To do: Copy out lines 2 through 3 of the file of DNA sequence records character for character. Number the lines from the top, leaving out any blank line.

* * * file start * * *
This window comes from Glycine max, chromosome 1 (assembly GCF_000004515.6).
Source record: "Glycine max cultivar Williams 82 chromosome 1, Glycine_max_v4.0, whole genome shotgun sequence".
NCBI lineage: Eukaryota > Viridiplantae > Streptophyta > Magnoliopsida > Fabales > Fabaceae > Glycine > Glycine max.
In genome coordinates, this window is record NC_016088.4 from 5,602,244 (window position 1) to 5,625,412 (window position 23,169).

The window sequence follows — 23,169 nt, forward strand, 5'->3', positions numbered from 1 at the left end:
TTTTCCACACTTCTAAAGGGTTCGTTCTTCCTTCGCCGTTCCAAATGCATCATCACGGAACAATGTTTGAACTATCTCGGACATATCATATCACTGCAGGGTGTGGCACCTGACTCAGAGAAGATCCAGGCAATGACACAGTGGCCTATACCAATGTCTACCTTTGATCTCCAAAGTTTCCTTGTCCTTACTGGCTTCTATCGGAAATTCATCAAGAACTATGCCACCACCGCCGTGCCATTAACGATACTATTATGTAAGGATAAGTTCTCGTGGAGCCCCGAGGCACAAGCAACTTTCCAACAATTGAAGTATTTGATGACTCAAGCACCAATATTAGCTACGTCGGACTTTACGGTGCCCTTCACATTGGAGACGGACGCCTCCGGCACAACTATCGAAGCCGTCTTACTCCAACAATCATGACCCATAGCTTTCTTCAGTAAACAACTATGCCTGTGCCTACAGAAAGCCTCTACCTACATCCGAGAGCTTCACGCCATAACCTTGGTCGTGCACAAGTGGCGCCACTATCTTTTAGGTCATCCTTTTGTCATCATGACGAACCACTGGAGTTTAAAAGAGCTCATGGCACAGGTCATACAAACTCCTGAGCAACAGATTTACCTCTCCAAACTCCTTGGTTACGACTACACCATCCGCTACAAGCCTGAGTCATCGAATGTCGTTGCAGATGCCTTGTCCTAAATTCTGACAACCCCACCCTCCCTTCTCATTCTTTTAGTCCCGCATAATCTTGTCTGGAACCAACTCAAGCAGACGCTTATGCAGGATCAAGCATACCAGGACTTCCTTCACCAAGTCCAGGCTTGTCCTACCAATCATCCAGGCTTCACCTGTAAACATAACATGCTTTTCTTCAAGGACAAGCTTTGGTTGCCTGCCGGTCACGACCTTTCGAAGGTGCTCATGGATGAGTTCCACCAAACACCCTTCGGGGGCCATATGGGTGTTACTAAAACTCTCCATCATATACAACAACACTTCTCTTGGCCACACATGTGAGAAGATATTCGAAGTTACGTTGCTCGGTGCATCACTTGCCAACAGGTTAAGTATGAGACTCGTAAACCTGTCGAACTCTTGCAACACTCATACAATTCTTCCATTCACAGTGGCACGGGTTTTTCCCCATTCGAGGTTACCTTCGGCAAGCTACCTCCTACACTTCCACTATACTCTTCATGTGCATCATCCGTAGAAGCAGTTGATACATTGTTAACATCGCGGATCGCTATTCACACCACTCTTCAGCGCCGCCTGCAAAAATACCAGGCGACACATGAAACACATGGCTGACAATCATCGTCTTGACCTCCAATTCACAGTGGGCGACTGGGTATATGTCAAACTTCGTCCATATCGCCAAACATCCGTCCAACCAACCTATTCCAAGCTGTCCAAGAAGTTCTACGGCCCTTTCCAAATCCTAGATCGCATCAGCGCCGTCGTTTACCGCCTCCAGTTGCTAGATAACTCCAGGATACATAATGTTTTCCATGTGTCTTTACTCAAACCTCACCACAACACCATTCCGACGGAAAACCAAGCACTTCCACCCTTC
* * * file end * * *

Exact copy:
Source record: "Glycine max cultivar Williams 82 chromosome 1, Glycine_max_v4.0, whole genome shotgun sequence".
NCBI lineage: Eukaryota > Viridiplantae > Streptophyta > Magnoliopsida > Fabales > Fabaceae > Glycine > Glycine max.